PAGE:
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|Title:||Optical Spectroscopic Observations of Gamma-ray Blazar Candidates. IV. Results of the 2014 Follow-up Campaign||Authors:||Ricci, F.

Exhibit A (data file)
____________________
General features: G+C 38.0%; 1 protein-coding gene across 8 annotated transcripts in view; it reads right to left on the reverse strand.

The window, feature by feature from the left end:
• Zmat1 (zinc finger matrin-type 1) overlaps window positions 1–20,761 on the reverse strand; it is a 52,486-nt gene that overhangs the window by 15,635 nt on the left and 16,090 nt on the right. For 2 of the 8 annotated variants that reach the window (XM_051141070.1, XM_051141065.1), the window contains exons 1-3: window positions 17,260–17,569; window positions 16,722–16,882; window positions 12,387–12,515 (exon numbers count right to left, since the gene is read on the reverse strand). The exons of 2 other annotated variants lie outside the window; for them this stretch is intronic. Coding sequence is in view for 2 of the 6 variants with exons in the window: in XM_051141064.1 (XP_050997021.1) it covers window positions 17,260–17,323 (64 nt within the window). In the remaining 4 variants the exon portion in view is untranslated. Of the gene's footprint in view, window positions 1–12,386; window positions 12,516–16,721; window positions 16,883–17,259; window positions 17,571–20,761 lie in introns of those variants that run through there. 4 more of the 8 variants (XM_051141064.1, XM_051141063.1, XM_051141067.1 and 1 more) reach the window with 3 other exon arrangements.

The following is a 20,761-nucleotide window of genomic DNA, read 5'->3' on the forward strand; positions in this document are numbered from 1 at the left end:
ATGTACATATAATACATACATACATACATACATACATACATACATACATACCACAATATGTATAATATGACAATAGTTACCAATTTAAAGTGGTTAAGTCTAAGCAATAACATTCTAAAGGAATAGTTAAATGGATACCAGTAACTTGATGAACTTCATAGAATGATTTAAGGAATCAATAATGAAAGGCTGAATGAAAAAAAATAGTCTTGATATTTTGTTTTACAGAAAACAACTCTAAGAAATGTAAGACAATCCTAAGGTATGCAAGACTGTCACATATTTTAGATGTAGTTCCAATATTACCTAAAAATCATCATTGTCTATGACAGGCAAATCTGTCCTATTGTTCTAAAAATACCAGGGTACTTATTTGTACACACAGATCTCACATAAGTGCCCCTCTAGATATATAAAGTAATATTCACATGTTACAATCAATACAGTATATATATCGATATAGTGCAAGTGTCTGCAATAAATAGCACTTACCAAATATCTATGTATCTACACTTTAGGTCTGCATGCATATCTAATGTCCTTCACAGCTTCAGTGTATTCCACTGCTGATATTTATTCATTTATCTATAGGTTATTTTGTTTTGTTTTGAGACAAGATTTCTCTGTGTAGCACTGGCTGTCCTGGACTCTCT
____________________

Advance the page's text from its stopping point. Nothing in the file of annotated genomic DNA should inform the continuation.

Smith, Howard A.